Vyacheslav Yegorov at Kolomna court, October 8, 2021. © Nataliya Demina
© 2021 Nataliya Demina
Yesterday, a court in the city of Kolomna, Russia sentenced Viacheslav Yegorov to 15 months in prison for repeatedly taking part in peaceful protests in 2018 against the “import” of trash from Moscow. It is ironic that this sentence came less than a week after the UN Human Rights Council recognized the right to a healthy environment as a universal human right.
I met Yegorov in Kolomna in 2019, when he was under house arrest. I was there to research the crackdown on grassroots environmental activists. Yegorov was energetic, optimistic, deeply concerned about the well-being of his fellow townspeople, and undeterred by the harassment unleashed against him. Whether it was because of his positive outlook or because the charges were so absurd and disproportionate, I never expected this story to end with him behind bars.
Moscow generates enormous amounts of trash. In 2018, large-scale, centralized recycling programs didn’t exist, and many landfills in the Moscow region became overfilled, so regional authorities redistributed Moscow trash to other landfills in places like Kolomna. Activists there explained to us that these sites weren’t designed for so much trash, and that the sharp increase resulted in contamination of underground water and eruptions of toxic “landfill gases”.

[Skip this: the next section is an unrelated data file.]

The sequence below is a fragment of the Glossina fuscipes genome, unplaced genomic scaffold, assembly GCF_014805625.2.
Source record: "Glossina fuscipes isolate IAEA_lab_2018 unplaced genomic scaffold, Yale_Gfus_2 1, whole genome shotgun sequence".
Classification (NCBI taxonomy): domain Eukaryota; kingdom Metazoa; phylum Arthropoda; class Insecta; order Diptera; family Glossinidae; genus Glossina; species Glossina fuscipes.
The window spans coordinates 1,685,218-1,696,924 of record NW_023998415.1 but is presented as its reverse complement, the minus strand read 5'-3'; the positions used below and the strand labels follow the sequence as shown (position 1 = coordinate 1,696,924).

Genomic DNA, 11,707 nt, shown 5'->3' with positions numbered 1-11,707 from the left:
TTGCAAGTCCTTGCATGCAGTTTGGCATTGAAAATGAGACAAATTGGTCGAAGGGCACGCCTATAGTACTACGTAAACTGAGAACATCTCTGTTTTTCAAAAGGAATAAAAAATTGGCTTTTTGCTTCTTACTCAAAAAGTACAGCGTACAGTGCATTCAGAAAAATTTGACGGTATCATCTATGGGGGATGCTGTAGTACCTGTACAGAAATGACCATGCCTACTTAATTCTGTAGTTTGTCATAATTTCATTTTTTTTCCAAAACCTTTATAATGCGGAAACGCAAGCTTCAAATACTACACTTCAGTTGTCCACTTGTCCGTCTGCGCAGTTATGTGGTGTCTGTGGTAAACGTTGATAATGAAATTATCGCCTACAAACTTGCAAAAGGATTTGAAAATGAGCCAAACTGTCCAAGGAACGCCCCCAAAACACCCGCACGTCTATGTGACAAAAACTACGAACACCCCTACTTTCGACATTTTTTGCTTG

First, Kolomna activists filed complaints, but they didn’t get meaningful responses or results. Then they started protests to stop what they described as an endless line of trash trucks pouring into their region. Despite the peaceful nature of the protests, activists faced violent police dispersals, detention, and harassment.
With his prior experience in political activism, Yegorov became the protesters’ informal leader. Or at least that’s certainly how he was perceived by authorities when they singled him out.
Authorities opened three administrative offences cases against Yegorov for unlawful protesting, and the fourth became the basis for the criminal case against him. Russian law allows for criminal prosecution for repeated violation of public assembly rules.
Authorities closed the landfill in November 2019 but never dropped the case against Yegorov. Apparently, they want to send a message that those who dare stand up for their rights will pay a high price.
Targeting and jailing peaceful activists like Yegorov risks only exacerbating, not burying, the problems they vocalize. Authorities should immediately and unconditionally release Yegorov, quashing the verdict against him.